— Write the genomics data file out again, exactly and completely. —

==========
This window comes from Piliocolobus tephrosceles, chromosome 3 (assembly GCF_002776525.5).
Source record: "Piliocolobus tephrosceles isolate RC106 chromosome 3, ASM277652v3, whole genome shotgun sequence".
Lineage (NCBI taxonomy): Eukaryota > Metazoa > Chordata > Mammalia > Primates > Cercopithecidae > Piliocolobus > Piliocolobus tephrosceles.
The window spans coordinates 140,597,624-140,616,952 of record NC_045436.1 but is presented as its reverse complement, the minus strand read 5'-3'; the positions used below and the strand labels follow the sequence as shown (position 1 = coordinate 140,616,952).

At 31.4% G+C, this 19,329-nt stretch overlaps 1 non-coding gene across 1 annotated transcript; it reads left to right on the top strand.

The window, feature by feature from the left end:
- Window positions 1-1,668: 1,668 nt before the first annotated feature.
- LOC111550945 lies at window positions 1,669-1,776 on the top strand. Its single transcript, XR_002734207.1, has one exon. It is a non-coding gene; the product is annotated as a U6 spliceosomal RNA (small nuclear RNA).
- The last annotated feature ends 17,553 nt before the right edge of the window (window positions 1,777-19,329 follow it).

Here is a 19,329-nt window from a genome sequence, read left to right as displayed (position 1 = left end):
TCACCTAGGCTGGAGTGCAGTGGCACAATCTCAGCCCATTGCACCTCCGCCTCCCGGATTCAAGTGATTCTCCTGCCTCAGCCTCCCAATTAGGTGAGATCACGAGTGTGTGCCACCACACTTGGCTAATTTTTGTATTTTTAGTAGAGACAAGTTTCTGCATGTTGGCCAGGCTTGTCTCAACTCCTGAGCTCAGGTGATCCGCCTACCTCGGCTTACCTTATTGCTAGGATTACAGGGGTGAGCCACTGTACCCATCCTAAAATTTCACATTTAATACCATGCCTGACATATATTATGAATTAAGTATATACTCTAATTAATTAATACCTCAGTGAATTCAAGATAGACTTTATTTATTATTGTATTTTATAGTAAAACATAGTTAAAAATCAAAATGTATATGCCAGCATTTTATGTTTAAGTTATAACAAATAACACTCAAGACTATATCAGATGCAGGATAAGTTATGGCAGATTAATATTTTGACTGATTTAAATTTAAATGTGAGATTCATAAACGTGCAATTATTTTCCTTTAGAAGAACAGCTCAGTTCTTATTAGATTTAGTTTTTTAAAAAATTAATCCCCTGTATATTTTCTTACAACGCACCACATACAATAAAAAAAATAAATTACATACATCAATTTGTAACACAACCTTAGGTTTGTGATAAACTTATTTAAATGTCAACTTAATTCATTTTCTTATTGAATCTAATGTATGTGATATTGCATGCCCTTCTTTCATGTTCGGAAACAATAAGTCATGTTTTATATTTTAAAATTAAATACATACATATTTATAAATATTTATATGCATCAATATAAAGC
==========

This window comes from Piliocolobus tephrosceles, chromosome 3 (assembly GCF_002776525.5).
Source record: "Piliocolobus tephrosceles isolate RC106 chromosome 3, ASM277652v3, whole genome shotgun sequence".
Lineage (NCBI taxonomy): Eukaryota > Metazoa > Chordata > Mammalia > Primates > Cercopithecidae > Piliocolobus > Piliocolobus tephrosceles.
The window spans coordinates 140,597,624-140,616,952 of record NC_045436.1 but is presented as its reverse complement, the minus strand read 5'-3'; the positions used below and the strand labels follow the sequence as shown (position 1 = coordinate 140,616,952).

At 31.4% G+C, this 19,329-nt stretch overlaps 1 non-coding gene across 1 annotated transcript; it reads left to right on the top strand.

The window, feature by feature from the left end:
- Window positions 1-1,668: 1,668 nt before the first annotated feature.
- LOC111550945 lies at window positions 1,669-1,776 on the top strand. Its single transcript, XR_002734207.1, has one exon. It is a non-coding gene; the product is annotated as a U6 spliceosomal RNA (small nuclear RNA).
- The last annotated feature ends 17,553 nt before the right edge of the window (window positions 1,777-19,329 follow it).

Here is a 19,329-nt window from a genome sequence, read left to right as displayed (position 1 = left end):
TCACCTAGGCTGGAGTGCAGTGGCACAATCTCAGCCCATTGCACCTCCGCCTCCCGGATTCAAGTGATTCTCCTGCCTCAGCCTCCCAATTAGGTGAGATCACGAGTGTGTGCCACCACACTTGGCTAATTTTTGTATTTTTAGTAGAGACAAGTTTCTGCATGTTGGCCAGGCTTGTCTCAACTCCTGAGCTCAGGTGATCCGCCTACCTCGGCTTACCTTATTGCTAGGATTACAGGGGTGAGCCACTGTACCCATCCTAAAATTTCACATTTAATACCATGCCTGACATATATTATGAATTAAGTATATACTCTAATTAATTAATACCTCAGTGAATTCAAGATAGACTTTATTTATTATTGTATTTTATAGTAAAACATAGTTAAAAATCAAAATGTATATGCCAGCATTTTATGTTTAAGTTATAACAAATAACACTCAAGACTATATCAGATGCAGGATAAGTTATGGCAGATTAATATTTTGACTGATTTAAATTTAAATGTGAGATTCATAAACGTGCAATTATTTTCCTTTAGAAGAACAGCTCAGTTCTTATTAGATTTAGTTTTTTAAAAAATTAATCCCCTGTATATTTTCTTACAACGCACCACATACAATAAAAAAAATAAATTACATACATCAATTTGTAACACAACCTTAGGTTTGTGATAAACTTATTTAAATGTCAACTTAATTCATTTTCTTATTGAATCTAATGTATGTGATATTGCATGCCCTTCTTTCATGTTCGGAAACAATAAGTCATGTTTTATATTTTAAAATTAAATACATACATATTTATAAATATTTATATGCATCAATATAAAGC